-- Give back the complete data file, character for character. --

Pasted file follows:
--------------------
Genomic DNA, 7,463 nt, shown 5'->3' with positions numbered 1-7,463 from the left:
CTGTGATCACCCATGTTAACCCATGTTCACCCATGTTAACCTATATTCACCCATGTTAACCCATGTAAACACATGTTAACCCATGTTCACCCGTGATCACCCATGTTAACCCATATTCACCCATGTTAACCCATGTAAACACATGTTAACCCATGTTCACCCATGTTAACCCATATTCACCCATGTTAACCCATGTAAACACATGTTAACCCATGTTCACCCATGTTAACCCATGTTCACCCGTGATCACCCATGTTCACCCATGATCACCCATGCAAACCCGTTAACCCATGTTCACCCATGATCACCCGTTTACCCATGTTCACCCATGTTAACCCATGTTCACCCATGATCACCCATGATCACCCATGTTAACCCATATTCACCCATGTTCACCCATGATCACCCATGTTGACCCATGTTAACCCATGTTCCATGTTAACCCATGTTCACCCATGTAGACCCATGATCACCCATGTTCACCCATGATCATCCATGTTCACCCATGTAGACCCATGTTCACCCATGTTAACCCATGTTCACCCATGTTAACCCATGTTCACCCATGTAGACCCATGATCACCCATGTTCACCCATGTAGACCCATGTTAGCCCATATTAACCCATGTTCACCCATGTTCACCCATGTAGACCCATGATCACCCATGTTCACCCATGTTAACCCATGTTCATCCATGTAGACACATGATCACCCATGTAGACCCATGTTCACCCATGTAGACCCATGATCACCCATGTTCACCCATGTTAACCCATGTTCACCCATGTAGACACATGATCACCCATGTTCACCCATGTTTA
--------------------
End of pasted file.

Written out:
Genomic DNA, 7,463 nt, shown 5'->3' with positions numbered 1-7,463 from the left:
CTGTGATCACCCATGTTAACCCATGTTCACCCATGTTAACCTATATTCACCCATGTTAACCCATGTAAACACATGTTAACCCATGTTCACCCGTGATCACCCATGTTAACCCATATTCACCCATGTTAACCCATGTAAACACATGTTAACCCATGTTCACCCATGTTAACCCATATTCACCCATGTTAACCCATGTAAACACATGTTAACCCATGTTCACCCATGTTAACCCATGTTCACCCGTGATCACCCATGTTCACCCATGATCACCCATGCAAACCCGTTAACCCATGTTCACCCATGATCACCCGTTTACCCATGTTCACCCATGTTAACCCATGTTCACCCATGATCACCCATGATCACCCATGTTAACCCATATTCACCCATGTTCACCCATGATCACCCATGTTGACCCATGTTAACCCATGTTCCATGTTAACCCATGTTCACCCATGTAGACCCATGATCACCCATGTTCACCCATGATCATCCATGTTCACCCATGTAGACCCATGTTCACCCATGTTAACCCATGTTCACCCATGTTAACCCATGTTCACCCATGTAGACCCATGATCACCCATGTTCACCCATGTAGACCCATGTTAGCCCATATTAACCCATGTTCACCCATGTTCACCCATGTAGACCCATGATCACCCATGTTCACCCATGTTAACCCATGTTCATCCATGTAGACACATGATCACCCATGTAGACCCATGTTCACCCATGTAGACCCATGATCACCCATGTTCACCCATGTTAACCCATGTTCACCCATGTAGACACATGATCACCCATGTTCACCCATGTTTA